Moby Dick, by Herman Melville, is part of the Barnes & Noble Classics series, which offers quality editions at affordable prices to the student and the general reader, including new scholarship, thoughtful design, and pages of carefully crafted extras. Here are some of the remarkable features of Barnes & Noble Classics: All editions are beautifully designed and are printed to superior specifications; some include illustrations of historical interest. Barnes & Noble Classics pulls together a constellation of influences biographical, historical, and literary to enrich each reader’s understanding of these enduring works. On a previous voyage, a mysterious white whale had ripped off the leg of a sea captain named Ahab. Now the crew of the Pequod, on a pursuit that features constant adventure and horrendous mishaps, must follow the mad Ahab into the abyss to satisfy his unslakeable thirst for vengeance. Narrated by the cunningly observant crew member Ishmael, Moby Dick is the tale of the hunt for the elusive, omnipotent, and ultimately mystifying white whale Moby Dick. On its surface, Moby Dick is a vivid documentary of life aboard a nineteenth century whaler, a virtual encyclopedia of whales and whaling, replete with facts, legends, and trivia that Melville had gleaned from personal experience and scores of sources. But as the quest for the whale becomes increasingly perilous, the tale works on allegorical levels, likening the whale to human greed, moral consequence, good, evil, and life itself. Who is good? The great white whale who, like Nature, asks nothing but to be left in peace? Or the bold Ahab who, like scientists, explorers, and philosophers, fearlessly probes the mysteries of the universe? Who is evil? The ferocious, man killing sea monster? Or the revenge obsessed madman who ignores his own better nature in his quest to kill the beast? Scorned by critics upon its publication, Moby Dick was publicly derided during its author’s lifetime. Yet Melville s masterpiece has outlived its initial misunderstanding to become an American classic of unquestionably epic proportions. Includes an extensive Dictionary of Sea Terms 37 pages. Carl F. Hovde taught at Columbia University for thirty five years. An editor for the Princeton University Press edition of Henry David Thoreau, he has also written about Ralph Waldo Emerson, Henry James, and William Faulkner.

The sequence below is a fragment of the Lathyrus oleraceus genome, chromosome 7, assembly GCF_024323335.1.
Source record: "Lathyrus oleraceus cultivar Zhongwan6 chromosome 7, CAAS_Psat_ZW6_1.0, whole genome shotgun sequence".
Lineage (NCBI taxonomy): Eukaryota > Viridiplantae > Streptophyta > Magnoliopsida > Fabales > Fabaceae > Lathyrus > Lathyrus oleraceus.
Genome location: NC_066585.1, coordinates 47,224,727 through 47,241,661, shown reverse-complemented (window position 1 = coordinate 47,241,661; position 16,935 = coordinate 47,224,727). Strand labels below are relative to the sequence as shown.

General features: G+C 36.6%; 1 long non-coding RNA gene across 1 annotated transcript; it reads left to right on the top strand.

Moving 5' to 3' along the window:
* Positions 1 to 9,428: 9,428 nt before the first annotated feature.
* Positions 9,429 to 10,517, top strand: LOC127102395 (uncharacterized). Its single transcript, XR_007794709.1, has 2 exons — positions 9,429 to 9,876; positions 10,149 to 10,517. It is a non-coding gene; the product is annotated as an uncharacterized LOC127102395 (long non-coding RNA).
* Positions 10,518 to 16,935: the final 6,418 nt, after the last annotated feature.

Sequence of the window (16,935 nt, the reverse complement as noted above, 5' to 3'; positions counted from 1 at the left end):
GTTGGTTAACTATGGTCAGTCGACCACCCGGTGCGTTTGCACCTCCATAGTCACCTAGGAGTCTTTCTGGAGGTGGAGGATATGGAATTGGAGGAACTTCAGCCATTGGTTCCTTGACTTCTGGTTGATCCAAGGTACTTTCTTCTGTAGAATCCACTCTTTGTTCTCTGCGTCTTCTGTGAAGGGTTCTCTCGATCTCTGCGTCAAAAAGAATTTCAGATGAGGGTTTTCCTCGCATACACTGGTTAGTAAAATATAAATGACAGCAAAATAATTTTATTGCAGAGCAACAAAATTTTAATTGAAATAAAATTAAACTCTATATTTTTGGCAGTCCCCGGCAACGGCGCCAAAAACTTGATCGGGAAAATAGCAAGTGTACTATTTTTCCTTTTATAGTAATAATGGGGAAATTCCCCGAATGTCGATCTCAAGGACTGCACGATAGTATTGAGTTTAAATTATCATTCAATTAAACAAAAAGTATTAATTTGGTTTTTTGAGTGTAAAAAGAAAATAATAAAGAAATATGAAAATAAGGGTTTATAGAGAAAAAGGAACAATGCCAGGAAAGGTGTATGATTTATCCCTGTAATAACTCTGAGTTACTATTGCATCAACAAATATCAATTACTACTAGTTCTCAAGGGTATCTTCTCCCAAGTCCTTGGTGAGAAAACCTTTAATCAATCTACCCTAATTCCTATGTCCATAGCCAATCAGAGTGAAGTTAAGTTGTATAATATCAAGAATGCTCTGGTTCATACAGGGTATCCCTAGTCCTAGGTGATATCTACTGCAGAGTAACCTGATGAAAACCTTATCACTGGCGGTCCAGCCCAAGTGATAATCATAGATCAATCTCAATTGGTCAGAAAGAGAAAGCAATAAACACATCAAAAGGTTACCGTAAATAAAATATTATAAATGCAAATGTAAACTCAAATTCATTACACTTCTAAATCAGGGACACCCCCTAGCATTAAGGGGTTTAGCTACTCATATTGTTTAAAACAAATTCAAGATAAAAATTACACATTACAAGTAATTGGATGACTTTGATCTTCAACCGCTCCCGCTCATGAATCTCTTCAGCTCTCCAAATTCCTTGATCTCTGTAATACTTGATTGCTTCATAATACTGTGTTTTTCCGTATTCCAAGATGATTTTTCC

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This is Volume Volume 3 of 3 Volume Set. To purchase the complete set, you will need to order the other volumes separately: to find them, search for the following ISBNs: 9781425093341, 9781425093839